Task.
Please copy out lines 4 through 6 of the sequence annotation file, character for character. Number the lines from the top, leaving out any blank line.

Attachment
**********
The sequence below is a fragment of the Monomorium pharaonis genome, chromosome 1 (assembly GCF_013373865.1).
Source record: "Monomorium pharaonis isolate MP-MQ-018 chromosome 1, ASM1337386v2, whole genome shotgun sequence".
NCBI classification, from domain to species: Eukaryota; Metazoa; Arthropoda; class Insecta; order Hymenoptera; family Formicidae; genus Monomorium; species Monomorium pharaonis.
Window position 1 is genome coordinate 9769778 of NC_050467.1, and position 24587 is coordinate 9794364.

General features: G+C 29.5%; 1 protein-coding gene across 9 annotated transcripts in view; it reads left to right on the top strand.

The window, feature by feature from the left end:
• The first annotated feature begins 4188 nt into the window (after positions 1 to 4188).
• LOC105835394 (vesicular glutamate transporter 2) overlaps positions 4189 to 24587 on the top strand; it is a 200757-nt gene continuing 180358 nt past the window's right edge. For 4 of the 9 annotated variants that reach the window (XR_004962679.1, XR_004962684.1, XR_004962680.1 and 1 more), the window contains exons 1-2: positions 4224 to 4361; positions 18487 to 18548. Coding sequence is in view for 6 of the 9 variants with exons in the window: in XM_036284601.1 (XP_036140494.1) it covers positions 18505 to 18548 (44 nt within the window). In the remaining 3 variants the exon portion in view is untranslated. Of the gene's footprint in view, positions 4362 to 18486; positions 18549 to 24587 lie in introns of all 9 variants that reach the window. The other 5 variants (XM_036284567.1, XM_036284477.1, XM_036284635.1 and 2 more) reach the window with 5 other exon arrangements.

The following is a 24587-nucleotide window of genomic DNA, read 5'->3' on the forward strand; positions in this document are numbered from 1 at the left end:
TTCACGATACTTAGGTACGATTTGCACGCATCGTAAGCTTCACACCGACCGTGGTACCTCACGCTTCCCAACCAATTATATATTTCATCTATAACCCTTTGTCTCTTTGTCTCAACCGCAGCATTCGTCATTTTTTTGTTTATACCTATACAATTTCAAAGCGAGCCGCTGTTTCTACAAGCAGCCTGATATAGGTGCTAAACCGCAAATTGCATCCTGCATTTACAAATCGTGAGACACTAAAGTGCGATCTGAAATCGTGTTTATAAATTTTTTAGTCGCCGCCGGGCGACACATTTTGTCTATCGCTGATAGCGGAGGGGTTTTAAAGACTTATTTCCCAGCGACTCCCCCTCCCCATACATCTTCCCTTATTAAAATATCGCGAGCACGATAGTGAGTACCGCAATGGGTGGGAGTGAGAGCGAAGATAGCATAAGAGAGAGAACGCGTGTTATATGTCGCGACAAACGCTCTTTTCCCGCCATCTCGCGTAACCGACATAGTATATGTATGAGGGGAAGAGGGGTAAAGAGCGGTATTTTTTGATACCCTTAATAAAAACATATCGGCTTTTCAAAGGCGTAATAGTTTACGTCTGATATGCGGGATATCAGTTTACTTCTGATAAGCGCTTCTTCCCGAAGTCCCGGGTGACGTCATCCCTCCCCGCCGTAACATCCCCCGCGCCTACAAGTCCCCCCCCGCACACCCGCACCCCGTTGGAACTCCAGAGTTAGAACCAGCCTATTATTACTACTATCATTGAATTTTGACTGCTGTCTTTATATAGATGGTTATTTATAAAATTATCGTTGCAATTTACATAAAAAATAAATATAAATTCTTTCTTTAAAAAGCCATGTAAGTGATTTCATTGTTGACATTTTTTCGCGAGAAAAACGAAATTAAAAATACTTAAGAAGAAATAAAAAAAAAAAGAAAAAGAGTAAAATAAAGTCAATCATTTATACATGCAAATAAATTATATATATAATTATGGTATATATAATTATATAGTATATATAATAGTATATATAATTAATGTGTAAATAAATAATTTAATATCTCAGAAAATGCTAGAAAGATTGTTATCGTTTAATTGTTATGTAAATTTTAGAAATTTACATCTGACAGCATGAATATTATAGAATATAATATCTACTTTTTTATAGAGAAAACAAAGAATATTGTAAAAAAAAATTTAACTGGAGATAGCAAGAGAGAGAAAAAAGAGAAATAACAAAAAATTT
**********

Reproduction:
Window position 1 is genome coordinate 9769778 of NC_050467.1, and position 24587 is coordinate 9794364.

General features: G+C 29.5%; 1 protein-coding gene across 9 annotated transcripts in view; it reads left to right on the top strand.

The window, feature by feature from the left end: